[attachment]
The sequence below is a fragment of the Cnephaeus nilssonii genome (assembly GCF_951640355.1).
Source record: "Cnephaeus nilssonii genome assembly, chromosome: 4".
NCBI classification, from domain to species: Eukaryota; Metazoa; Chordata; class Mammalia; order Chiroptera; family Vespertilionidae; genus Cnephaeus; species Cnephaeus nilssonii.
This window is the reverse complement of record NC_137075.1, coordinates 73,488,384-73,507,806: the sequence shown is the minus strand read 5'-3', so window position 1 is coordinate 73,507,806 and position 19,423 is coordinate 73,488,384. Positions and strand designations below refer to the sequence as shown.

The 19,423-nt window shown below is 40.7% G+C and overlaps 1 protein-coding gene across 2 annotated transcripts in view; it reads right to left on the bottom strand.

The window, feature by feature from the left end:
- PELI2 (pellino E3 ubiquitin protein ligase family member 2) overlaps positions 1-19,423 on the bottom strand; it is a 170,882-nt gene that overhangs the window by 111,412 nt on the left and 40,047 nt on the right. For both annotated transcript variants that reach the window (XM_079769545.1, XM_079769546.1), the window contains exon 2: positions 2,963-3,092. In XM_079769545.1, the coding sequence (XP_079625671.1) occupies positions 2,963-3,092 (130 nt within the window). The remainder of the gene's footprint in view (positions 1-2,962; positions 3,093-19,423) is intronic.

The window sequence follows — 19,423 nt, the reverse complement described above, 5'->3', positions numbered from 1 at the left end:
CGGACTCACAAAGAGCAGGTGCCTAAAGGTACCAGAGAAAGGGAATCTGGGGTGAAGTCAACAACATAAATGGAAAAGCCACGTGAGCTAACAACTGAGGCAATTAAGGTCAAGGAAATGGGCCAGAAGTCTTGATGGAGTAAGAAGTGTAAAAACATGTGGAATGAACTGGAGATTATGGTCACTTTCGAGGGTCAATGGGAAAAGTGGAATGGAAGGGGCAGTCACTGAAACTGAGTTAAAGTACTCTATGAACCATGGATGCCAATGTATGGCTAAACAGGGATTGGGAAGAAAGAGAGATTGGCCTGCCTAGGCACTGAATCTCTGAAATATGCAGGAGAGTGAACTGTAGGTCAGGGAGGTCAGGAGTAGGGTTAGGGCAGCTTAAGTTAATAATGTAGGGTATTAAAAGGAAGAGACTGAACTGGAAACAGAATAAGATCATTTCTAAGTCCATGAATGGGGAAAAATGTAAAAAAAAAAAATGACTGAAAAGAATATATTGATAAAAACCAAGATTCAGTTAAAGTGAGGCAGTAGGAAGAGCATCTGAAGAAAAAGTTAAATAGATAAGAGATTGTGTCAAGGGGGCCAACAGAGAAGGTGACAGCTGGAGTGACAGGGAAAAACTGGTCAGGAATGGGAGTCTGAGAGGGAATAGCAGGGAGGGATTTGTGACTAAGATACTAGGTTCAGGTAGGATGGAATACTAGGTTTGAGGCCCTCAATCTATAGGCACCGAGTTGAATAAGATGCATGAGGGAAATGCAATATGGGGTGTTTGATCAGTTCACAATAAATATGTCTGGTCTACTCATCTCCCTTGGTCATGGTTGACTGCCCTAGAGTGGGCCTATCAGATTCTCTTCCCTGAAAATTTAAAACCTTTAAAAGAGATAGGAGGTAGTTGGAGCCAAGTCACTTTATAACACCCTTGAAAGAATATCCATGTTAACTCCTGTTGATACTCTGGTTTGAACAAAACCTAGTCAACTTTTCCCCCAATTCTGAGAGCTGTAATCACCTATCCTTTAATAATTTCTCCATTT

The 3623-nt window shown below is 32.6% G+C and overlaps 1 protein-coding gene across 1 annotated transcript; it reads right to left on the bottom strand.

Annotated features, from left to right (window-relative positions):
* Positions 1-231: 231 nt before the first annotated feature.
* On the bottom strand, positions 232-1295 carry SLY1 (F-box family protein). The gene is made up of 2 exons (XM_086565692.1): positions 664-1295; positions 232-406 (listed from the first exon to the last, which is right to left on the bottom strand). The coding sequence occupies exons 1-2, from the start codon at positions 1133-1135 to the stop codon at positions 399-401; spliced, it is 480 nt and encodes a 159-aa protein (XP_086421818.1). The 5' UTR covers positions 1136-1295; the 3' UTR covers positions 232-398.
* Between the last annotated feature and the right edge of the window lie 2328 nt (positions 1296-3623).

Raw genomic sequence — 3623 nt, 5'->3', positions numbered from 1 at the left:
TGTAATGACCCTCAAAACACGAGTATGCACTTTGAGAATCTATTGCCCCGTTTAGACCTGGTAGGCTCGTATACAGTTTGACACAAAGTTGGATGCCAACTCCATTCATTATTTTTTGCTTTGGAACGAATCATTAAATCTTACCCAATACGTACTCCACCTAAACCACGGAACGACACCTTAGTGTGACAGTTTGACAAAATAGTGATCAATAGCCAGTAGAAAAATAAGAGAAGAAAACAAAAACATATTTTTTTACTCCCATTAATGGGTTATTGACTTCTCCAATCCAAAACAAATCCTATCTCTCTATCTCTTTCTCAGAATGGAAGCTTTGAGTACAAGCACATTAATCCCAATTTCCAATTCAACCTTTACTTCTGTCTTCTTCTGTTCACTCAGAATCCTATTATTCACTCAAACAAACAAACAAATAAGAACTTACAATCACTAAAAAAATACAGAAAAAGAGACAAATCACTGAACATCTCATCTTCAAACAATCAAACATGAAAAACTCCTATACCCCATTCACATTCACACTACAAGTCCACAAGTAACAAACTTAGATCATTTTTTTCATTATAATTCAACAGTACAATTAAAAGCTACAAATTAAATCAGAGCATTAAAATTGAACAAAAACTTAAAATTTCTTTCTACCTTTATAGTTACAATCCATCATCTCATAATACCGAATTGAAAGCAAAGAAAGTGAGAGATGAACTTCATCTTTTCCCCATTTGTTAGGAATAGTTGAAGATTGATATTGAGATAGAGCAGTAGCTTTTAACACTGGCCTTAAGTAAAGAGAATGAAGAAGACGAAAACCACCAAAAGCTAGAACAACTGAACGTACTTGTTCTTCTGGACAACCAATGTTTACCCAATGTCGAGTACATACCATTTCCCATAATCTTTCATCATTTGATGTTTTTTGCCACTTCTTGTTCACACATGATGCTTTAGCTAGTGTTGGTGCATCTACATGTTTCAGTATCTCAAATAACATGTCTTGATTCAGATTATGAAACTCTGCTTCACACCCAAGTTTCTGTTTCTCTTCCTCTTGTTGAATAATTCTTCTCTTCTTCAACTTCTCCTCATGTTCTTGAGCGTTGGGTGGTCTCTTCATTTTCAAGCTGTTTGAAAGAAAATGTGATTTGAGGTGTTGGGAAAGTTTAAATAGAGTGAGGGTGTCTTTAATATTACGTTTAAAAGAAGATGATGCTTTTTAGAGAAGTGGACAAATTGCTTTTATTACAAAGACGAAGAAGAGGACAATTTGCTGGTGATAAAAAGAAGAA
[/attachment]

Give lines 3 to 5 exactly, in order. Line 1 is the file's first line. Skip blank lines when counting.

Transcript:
NCBI classification, from domain to species: Eukaryota; Metazoa; Chordata; class Mammalia; order Chiroptera; family Vespertilionidae; genus Cnephaeus; species Cnephaeus nilssonii.
This window is the reverse complement of record NC_137075.1, coordinates 73,488,384-73,507,806: the sequence shown is the minus strand read 5'-3', so window position 1 is coordinate 73,507,806 and position 19,423 is coordinate 73,488,384. Positions and strand designations below refer to the sequence as shown.

The 19,423-nt window shown below is 40.7% G+C and overlaps 1 protein-coding gene across 2 annotated transcripts in view; it reads right to left on the bottom strand.